Balanced snacks for busy kids (and parents)

alex brown

What are the components of a balanced afternoon snack? If possible, incorporating two different food groups can help ensure long-lasting energy and balanced nutrition. Snacks can be thought of as a condensed version of a regular meal, incorporating fiber, lean protein, and/or healthy fat. Incorporating all of these nutrients helps […]

What are the components of a balanced afternoon snack? If possible, incorporating two different food groups can help ensure long-lasting energy and balanced nutrition. Snacks can be thought of as a condensed version of a regular meal, incorporating fiber, lean protein, and/or healthy fat. Incorporating all of these nutrients helps satisfy hunger and helps us power through the afternoon.

Fiber provides a myriad of health benefits, including heart health and cancer prevention. Fiber also helps control blood sugar and stabilize mood, both of which are crucial while engaging in extracurricular activities or finishing up homework. Fiber achieves all of these benefits through its main function of slowing down digestion, which also contributes to a long-lasting feeling of fullness.

Fiber is not the only nutrient to provide these benefits: Protein and fat are also important for slowing down digestion and prolonging feelings of fullness. For those involved in sports or other physical activities, getting adequate protein is crucial for muscle repair, growth and maintenance. Incorporating a healthy (unsaturated) fat will help further prolong those feelings of fullness and energy. Including heart-healthy unsaturated fats into the diet as much as possible will provide additional health benefits of reduced inflammation and improved cholesterol levels.

A wide variety of foods can be used to combine fiber, protein and healthy fat to make a balanced snack. Fruits and vegetables are good sources of fiber, and snacks are a great opportunity to include produce to help reach the goal of 5 servings a day. Other sources of fiber include whole grains, such as whole-wheat breads and crackers. To pair with fiber, sources of lean protein include reduced-fat cheeses, lean deli meats, such as chicken or turkey, and nut butters.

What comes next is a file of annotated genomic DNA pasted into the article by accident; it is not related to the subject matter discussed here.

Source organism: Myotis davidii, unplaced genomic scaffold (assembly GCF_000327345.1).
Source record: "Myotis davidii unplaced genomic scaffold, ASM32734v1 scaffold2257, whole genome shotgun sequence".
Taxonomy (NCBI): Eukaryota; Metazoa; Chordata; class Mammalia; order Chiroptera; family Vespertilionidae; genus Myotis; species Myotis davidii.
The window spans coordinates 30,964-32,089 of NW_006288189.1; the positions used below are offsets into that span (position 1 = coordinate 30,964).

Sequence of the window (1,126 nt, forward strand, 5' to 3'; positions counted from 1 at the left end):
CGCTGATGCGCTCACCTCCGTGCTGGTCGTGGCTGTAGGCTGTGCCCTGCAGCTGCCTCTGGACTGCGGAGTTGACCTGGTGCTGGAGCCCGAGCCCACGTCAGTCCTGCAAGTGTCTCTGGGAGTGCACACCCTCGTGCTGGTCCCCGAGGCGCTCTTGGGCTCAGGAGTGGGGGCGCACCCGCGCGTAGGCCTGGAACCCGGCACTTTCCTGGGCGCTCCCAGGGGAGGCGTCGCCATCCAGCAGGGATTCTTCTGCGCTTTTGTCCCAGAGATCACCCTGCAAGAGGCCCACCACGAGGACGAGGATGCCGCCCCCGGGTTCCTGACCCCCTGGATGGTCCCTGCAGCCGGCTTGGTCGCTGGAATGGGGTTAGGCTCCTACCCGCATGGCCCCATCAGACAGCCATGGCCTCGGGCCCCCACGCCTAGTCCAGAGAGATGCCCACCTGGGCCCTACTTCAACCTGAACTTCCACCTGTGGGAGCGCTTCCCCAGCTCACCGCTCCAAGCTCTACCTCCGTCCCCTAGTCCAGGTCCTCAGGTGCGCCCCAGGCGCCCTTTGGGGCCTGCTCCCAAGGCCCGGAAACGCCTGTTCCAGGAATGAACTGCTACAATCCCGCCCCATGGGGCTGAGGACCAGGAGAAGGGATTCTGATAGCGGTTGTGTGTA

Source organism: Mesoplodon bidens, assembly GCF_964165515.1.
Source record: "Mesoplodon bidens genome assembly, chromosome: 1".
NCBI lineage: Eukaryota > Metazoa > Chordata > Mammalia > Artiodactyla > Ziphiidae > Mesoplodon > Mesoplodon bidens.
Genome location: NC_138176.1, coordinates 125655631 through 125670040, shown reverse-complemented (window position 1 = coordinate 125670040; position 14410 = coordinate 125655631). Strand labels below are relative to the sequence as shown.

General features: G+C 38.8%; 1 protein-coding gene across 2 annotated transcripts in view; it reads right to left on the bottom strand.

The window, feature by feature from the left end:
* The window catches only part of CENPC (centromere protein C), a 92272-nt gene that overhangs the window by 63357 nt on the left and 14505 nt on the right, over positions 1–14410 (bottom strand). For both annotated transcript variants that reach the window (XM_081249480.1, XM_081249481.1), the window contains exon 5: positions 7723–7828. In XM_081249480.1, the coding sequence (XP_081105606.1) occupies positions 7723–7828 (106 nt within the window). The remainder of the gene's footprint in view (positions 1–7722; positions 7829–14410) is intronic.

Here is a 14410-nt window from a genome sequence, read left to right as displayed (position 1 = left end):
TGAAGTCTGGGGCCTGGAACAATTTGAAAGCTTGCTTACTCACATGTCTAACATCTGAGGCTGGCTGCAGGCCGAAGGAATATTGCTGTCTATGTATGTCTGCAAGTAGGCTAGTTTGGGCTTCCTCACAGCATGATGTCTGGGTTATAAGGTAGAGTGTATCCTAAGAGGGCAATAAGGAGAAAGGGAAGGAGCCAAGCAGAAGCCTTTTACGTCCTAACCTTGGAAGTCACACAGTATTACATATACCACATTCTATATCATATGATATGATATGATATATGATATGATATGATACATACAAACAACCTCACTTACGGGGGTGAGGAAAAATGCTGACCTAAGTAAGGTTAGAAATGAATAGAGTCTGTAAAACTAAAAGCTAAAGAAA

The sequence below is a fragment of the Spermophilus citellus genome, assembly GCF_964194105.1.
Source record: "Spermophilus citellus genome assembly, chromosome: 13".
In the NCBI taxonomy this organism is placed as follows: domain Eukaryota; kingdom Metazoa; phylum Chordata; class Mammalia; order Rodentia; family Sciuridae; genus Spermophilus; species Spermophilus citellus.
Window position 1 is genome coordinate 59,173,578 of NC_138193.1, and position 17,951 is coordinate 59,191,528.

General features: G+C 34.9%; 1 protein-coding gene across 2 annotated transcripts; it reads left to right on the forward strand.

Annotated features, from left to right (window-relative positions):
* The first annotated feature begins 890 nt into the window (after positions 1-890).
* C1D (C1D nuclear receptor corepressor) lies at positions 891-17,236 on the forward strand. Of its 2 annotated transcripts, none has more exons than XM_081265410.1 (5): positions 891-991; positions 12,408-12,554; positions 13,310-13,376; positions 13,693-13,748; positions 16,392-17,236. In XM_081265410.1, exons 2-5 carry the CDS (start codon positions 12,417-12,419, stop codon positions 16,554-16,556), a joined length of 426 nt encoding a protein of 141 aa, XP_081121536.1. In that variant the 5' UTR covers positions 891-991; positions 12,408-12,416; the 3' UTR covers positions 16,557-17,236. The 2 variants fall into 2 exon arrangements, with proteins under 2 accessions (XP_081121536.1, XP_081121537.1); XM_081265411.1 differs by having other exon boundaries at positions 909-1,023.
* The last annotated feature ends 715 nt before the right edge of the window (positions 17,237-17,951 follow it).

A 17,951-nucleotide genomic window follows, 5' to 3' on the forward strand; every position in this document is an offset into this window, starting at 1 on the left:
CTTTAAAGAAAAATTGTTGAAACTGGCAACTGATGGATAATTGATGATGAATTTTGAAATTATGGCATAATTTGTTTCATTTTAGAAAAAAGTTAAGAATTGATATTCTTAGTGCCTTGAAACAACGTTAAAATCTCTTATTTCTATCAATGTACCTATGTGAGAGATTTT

Good sources of heart-healthy fats include avocado, edamame (fresh or roasted options are readily available) and nut butters. Plain nuts and seeds also make a great all-in-one snack option, providing fiber, protein and heart-healthy fats. Examples of combinations include trail mix (nuts with dried fruit), fruit with reduced-fat cheese, fruit with nut butters, whole-wheat crackers with cheese or nut butters, avocado on whole-wheat toast, or Greek yogurt topped with chopped toasted nuts.

Having nutritious, balanced snacks requires some planning. Snack planning should be part of weekly meal planning and grocery shopping. Plenty of fruits, vegetables, whole grains, lean proteins and healthy fats should be staples on the weekly grocery list. With some basic combinations and a little planning, healthy snacks can provide good nutrition and energy for the day.

Ready to prepare your own balanced afternoon snack to have on hand? Try this nutritious and delicious Chewy Almond Energy Bars recipe. Dried blueberries, mangoes or even papayas are also fantastic in this recipe. Try other types of nuts, too. Chopped hazelnuts, peanuts and cashews are a few favorites.

¾ cup old-fashioned rolled oats

¾ cup sliced almonds

½ cup chopped dried apricots

1/3 cup dried cherries

¼ cup raisins

¼ cup honey

¼ cup nonfat dry milk powder

2 tablespoons almond butter

Preheat oven to 350 degrees. Mix and spread oats and almonds evenly in a shallow baking pan. Toast for 8-10 minutes or until almonds are light brown, stirring once.

In a food processor, combine apricots, cherries, raisins, honey, nonfat dry milk powder and almond butter. Cover and pulse 3 times, just to combine. Add toasted oats and almonds; cover and pulse until blended and mixture sticks together.

Spray an 8-inch baking pan with nonstick cooking spray. Press mixture firmly and evenly into pan. Cut into 8 (2×4-inch) bars. For convenience and portability, wrap bars individually with plastic wrap. Store in refrigerator for up to 1 week.

Nutrition Information (per serving): 210 calories, 8g fat, 0.5g saturated fat, 25mg sodium, 32g total carbohydrate, 4g fiber, 21g total sugars, 6g protein.

Recipe source: Hy-Vee.com

Emily McMillan is a registered dietitian for Hy-Vee stores in Rochester. This information is not intended as medical advice. Please consult a medical professional for individual advice.

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